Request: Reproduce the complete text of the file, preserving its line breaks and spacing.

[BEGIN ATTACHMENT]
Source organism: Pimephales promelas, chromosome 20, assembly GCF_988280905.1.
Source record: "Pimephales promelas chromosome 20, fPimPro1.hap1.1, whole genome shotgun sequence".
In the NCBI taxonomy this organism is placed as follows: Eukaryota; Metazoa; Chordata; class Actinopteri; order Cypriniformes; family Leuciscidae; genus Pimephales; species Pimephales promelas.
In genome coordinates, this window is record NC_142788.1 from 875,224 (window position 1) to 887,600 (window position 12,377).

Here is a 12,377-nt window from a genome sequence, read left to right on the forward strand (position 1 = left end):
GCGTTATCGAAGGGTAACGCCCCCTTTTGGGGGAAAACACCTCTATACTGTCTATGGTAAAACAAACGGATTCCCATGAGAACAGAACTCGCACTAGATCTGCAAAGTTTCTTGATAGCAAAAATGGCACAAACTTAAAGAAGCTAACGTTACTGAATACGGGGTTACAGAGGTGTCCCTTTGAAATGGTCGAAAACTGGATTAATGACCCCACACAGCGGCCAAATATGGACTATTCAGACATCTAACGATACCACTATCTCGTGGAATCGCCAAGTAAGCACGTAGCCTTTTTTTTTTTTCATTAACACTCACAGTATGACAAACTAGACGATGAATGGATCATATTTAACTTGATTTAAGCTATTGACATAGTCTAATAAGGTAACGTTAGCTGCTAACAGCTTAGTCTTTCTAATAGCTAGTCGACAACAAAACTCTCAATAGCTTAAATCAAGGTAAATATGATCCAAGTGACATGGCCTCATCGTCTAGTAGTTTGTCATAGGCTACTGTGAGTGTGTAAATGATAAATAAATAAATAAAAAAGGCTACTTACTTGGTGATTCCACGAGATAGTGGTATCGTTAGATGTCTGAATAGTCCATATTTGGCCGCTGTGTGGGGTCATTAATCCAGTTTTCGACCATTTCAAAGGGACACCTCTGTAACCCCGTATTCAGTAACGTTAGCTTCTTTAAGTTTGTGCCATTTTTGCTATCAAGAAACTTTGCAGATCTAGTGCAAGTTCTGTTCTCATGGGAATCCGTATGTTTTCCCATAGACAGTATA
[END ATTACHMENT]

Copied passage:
Source organism: Pimephales promelas, chromosome 20, assembly GCF_988280905.1.
Source record: "Pimephales promelas chromosome 20, fPimPro1.hap1.1, whole genome shotgun sequence".
In the NCBI taxonomy this organism is placed as follows: Eukaryota; Metazoa; Chordata; class Actinopteri; order Cypriniformes; family Leuciscidae; genus Pimephales; species Pimephales promelas.
In genome coordinates, this window is record NC_142788.1 from 875,224 (window position 1) to 887,600 (window position 12,377).

Here is a 12,377-nt window from a genome sequence, read left to right on the forward strand (position 1 = left end):
GCGTTATCGAAGGGTAACGCCCCCTTTTGGGGGAAAACACCTCTATACTGTCTATGGTAAAACAAACGGATTCCCATGAGAACAGAACTCGCACTAGATCTGCAAAGTTTCTTGATAGCAAAAATGGCACAAACTTAAAGAAGCTAACGTTACTGAATACGGGGTTACAGAGGTGTCCCTTTGAAATGGTCGAAAACTGGATTAATGACCCCACACAGCGGCCAAATATGGACTATTCAGACATCTAACGATACCACTATCTCGTGGAATCGCCAAGTAAGCACGTAGCCTTTTTTTTTTTTCATTAACACTCACAGTATGACAAACTAGACGATGAATGGATCATATTTAACTTGATTTAAGCTATTGACATAGTCTAATAAGGTAACGTTAGCTGCTAACAGCTTAGTCTTTCTAATAGCTAGTCGACAACAAAACTCTCAATAGCTTAAATCAAGGTAAATATGATCCAAGTGACATGGCCTCATCGTCTAGTAGTTTGTCATAGGCTACTGTGAGTGTGTAAATGATAAATAAATAAATAAAAAAGGCTACTTACTTGGTGATTCCACGAGATAGTGGTATCGTTAGATGTCTGAATAGTCCATATTTGGCCGCTGTGTGGGGTCATTAATCCAGTTTTCGACCATTTCAAAGGGACACCTCTGTAACCCCGTATTCAGTAACGTTAGCTTCTTTAAGTTTGTGCCATTTTTGCTATCAAGAAACTTTGCAGATCTAGTGCAAGTTCTGTTCTCATGGGAATCCGTATGTTTTCCCATAGACAGTATA